By Randall Slikkers
Unethical behaviors generally manifest themselves in three distinct ways. Individual, small group and cultural. Just as each of these situations are distinct, they all require a unique approach to combat. Let’s take a brief look at each.
In the case of the individual, most do not have a history or demonstrate behaviors that would identify them as being unethical. Often, they have a history of helping others and demonstrating sound management. It’s often a life situation (gambling, marital affairs, wanting a lifestyle above their means) that leads them down the wrong path. We usually see this manifested in embezzlement.
The small group is usually based on power and opportunity. They have power (all work in the same department, or are the key leaders in the organization) and they can “work the system” towards their gain. This tends to lead to types of behavior such as insider trading or inequitable salaries and perks.
One of the most problematic ethic quandaries is those that are engrained deeply into the culture of the entire organization. Take, Wells Fargo, as a prime example, where more than FIVE-THOUSAND employees and the CEO were fired for unethical behavior! Their unethical culture was unprecedented.
Over the last year, I’ve stressed the need to develop an entire “ethics infrastructure” to combat against unethical behavior and situations. I’d now like to talk about a technique that it a bit simpler. I’ll start with a question. Who’s got your six?
According to www.gotyour6.org, in the military “got your six” means, “I’ve got your back.” The saying originated with World War I fighter pilots referencing the rear of an airplane as the six o’clock position. On a battlefield, your “six” is the most vulnerable. So, when someone tells you that they’ve “got your six,” it means they’re watching your back. In turn, that person expects you to have their back as well.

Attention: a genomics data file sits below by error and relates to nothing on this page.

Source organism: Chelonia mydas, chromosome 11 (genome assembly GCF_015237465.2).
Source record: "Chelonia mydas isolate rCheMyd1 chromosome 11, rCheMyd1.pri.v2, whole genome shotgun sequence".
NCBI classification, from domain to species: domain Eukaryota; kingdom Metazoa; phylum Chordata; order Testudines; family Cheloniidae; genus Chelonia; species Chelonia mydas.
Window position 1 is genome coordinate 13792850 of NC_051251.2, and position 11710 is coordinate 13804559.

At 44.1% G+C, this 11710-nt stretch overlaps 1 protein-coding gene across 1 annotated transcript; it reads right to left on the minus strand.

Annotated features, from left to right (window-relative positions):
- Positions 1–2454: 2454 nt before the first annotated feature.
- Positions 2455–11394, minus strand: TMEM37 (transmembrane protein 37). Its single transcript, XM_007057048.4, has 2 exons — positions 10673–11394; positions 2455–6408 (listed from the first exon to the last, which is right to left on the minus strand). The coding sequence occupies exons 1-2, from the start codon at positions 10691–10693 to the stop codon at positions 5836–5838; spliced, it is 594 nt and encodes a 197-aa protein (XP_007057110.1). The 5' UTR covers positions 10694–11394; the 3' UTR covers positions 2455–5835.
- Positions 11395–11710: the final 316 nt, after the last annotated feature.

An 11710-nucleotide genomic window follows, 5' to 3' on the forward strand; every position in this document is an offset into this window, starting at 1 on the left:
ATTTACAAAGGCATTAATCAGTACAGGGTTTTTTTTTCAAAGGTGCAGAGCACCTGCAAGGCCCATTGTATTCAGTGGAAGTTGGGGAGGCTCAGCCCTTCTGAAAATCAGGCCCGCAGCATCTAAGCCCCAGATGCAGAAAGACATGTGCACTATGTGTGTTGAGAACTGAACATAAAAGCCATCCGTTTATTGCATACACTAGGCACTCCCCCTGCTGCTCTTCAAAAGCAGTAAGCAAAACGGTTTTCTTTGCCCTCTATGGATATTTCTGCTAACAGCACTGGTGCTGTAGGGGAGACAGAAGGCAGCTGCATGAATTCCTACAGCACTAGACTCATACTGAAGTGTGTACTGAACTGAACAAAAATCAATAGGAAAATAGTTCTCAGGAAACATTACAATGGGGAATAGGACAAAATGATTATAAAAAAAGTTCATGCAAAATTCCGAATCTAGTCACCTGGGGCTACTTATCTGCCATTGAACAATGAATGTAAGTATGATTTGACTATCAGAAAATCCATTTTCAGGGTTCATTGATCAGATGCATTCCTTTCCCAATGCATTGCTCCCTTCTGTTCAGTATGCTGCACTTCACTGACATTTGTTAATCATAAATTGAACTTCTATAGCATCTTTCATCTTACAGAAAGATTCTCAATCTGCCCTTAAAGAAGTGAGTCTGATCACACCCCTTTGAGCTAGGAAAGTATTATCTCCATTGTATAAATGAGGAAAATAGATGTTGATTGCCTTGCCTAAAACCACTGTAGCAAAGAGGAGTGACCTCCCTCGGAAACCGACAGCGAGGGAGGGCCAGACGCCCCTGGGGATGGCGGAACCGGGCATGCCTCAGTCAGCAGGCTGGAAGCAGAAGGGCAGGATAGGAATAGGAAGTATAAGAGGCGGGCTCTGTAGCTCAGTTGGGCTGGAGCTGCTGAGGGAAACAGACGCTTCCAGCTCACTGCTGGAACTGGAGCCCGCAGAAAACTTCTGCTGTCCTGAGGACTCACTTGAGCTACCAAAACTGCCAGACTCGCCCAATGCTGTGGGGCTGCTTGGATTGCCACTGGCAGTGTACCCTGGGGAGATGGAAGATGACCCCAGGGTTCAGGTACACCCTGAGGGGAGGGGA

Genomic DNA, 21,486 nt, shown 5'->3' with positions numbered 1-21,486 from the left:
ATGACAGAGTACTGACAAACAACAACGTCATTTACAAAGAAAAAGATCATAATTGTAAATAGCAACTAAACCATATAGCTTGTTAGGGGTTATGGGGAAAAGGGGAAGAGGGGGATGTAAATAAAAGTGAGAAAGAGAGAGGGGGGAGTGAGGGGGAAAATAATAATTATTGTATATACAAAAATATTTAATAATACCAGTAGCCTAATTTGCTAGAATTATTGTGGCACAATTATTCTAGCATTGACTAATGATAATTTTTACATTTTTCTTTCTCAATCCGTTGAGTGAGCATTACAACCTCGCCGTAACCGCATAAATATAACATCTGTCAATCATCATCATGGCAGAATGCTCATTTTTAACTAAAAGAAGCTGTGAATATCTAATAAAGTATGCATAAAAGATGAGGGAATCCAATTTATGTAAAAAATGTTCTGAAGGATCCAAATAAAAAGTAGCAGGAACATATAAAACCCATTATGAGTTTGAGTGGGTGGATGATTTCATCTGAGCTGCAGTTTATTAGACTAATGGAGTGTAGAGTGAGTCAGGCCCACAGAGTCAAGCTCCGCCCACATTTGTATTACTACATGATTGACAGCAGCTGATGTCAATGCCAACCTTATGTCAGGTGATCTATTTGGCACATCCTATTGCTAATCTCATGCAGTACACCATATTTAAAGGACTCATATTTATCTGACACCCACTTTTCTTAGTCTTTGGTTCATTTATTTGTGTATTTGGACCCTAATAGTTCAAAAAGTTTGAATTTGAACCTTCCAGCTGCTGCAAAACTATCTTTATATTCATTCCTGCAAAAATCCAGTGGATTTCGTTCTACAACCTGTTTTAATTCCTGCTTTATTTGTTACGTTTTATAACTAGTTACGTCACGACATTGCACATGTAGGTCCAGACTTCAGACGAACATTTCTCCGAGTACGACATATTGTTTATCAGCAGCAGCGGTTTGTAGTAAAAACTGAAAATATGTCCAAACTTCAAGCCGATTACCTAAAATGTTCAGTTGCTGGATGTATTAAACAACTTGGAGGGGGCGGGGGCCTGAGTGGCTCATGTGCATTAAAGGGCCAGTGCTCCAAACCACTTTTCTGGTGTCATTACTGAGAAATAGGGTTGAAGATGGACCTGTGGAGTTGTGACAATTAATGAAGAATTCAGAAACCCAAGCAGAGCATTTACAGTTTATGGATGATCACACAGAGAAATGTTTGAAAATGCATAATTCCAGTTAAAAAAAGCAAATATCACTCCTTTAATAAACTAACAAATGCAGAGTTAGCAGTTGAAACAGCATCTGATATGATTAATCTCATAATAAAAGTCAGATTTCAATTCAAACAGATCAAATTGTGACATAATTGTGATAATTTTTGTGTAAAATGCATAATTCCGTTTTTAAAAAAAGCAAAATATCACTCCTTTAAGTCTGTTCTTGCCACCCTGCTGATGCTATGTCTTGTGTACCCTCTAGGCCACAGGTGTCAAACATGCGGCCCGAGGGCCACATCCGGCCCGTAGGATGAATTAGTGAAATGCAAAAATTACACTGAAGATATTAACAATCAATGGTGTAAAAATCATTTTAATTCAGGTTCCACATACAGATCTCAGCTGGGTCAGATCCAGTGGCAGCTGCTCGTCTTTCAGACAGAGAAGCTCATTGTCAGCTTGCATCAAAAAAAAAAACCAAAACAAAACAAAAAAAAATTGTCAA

I believe anyone with leadership responsibilities at any level of your tribal enterprise has got to find out who has their six. I don’t mean by slapping high-fives and fist-bumps in the breakroom. I mean a formalized, ongoing system. Here are some basic steps to take in developing your “got your six” partnership.
Identify the person who will have your six, and who will return the favor. Choose someone you already have a strong relationship with. However, it is critical you choose someone who has the capacity to “tell it like it is.” Most often, this will be a peer.
You must plan on formal meetings. I don’t mean sitting down in the board room with an agenda and time clock. In fact, I encourage the meetings to be off-site. I’ve found a monthly breakfast or lunch to work the best. By formal, I mean they are planned and meaningful.
You must constantly challenge the norm. Simply looking across the table at each other and asking, “Is everything alright?” won’t work. You must probe uncomfortable subjects, look under every rock. Ask how you could have handled situations better. If your meetings don’t make you feel uncomfortable at times, they’re probably not as effective as they need to be.
And finally, you must evaluate these meetings. Every six-months or so, take a long, hard look at how the information discussed at your “got your six” meetings are meeting applied. In the case where any unethical activity occurred, you will need to dig deep to find out if your meetings helped. Or were you blindsided? Constantly push yourselves to do better.
If everyone in your tribal organization would use this simple method, you’re providing one more barrier in the defense of unethical behavior, which can adversely affect your long-term goals to benefit your tribe. Isn’t that what we’re all trying to do? So, I ask you again, “Who’s got your six?” ♦